The Ruby-throated hummingbirds have been actively feeding from the feeders and from flowers all season long.
As soon as the calendar turned to August, we noticed a big increase in activity at the feeders and in the garden. The young birds were hitting the Cardinal flower (Lobelia cardinalis).
They found the first blooms that were opening on the Blue Sage (Salvia azurea).
The same goes for the single bloom in the patch of Eastern Blazing Star (Liatris scariosa).
The Sweet Coneflower (Rudbeckia submentosa) has also been attracting them.
It has been a real blur of activity at times!
They find perches to rest on and protect their little patch, like this bird on the branch of a Black Cherry (Prunus serotina).
Then, they are back at any flower they can get to before another bird chases them away.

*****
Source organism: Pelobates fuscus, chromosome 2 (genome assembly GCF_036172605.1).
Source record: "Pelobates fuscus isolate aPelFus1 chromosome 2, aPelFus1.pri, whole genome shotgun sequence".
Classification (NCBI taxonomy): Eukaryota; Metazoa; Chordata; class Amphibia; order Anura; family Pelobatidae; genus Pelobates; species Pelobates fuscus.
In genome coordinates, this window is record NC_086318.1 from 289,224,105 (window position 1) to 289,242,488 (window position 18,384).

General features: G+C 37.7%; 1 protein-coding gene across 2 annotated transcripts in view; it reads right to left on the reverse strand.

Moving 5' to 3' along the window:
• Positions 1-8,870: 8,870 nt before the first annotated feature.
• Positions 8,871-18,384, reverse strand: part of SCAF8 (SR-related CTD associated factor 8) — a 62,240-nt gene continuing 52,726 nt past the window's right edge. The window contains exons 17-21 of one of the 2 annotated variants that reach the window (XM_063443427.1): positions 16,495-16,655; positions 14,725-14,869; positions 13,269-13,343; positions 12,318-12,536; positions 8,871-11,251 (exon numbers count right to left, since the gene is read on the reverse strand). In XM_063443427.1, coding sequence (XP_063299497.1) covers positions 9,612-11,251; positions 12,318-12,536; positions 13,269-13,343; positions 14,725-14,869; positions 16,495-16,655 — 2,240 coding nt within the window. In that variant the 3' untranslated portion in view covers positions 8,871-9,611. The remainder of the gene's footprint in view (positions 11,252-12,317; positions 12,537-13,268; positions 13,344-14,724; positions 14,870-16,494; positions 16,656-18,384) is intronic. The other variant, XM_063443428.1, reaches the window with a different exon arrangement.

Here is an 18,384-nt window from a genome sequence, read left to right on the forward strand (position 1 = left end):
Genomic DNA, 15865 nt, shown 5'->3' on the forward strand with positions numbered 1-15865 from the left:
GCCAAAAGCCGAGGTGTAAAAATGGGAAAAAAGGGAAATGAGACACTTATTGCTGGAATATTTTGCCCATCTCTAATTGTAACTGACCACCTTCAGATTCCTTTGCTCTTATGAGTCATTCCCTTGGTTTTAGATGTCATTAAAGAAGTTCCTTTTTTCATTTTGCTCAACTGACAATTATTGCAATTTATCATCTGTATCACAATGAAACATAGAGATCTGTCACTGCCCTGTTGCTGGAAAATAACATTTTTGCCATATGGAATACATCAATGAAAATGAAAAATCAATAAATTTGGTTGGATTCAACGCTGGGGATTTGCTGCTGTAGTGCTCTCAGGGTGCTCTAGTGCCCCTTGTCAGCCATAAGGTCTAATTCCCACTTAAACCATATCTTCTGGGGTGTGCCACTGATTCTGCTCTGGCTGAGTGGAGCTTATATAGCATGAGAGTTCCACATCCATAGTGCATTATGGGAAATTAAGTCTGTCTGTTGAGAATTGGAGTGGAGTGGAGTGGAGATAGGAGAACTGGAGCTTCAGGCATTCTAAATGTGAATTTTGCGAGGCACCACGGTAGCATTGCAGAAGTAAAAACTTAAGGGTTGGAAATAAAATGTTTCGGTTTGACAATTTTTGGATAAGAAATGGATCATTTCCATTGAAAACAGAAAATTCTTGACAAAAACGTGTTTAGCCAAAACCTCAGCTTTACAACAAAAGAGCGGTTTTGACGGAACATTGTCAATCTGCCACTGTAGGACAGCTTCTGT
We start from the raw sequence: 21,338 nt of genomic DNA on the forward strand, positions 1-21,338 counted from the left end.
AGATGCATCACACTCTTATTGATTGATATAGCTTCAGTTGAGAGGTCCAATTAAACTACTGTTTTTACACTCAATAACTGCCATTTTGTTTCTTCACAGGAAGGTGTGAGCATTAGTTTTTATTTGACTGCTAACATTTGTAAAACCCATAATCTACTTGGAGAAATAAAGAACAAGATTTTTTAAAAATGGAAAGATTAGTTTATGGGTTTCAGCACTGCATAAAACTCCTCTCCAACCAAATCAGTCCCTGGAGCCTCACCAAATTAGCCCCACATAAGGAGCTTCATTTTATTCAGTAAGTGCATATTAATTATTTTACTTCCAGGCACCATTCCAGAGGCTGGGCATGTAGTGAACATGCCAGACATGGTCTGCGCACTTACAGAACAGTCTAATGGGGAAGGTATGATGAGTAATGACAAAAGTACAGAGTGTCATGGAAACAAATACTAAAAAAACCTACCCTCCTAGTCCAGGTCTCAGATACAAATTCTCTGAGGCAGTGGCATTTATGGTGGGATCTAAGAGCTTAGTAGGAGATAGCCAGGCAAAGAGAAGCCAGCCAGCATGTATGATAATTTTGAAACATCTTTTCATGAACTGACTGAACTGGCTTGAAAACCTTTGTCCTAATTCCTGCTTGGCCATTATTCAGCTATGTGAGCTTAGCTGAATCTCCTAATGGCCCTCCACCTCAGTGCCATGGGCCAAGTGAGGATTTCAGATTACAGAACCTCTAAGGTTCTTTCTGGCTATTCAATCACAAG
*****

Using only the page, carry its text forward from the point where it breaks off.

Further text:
Like all youngsters, they need a little rest when they start to tire out. This bird clings to the leaf for support.
It takes a breather on a shady stem close by.
The lightly fragrant Marsh or Swamp Milkweed (Asclepias incarnata) plants did very well last year and now there are a dozen groupings of them throughout the garden. They have become a favorite of the young birds.
The bright red spot on its throat identifies this bird as a juvenile male.
The Marsh Milkweed has constant visits by other pollinators, such as bumblebees.
This Red-spotted Purple butterfly has been sipping on them.
My first sighting this year of a Giant Swallowtail butterfly was also at Marsh Milkweed.
Tiger Swallowtails have been nectaring on the milkweeds, too.
And the other day, there was a Hummingbird Clearwing Moth finding a sweet meal.
Still no sighting here of a Monarch, but with all the food available in our garden, they surely will arrive soon!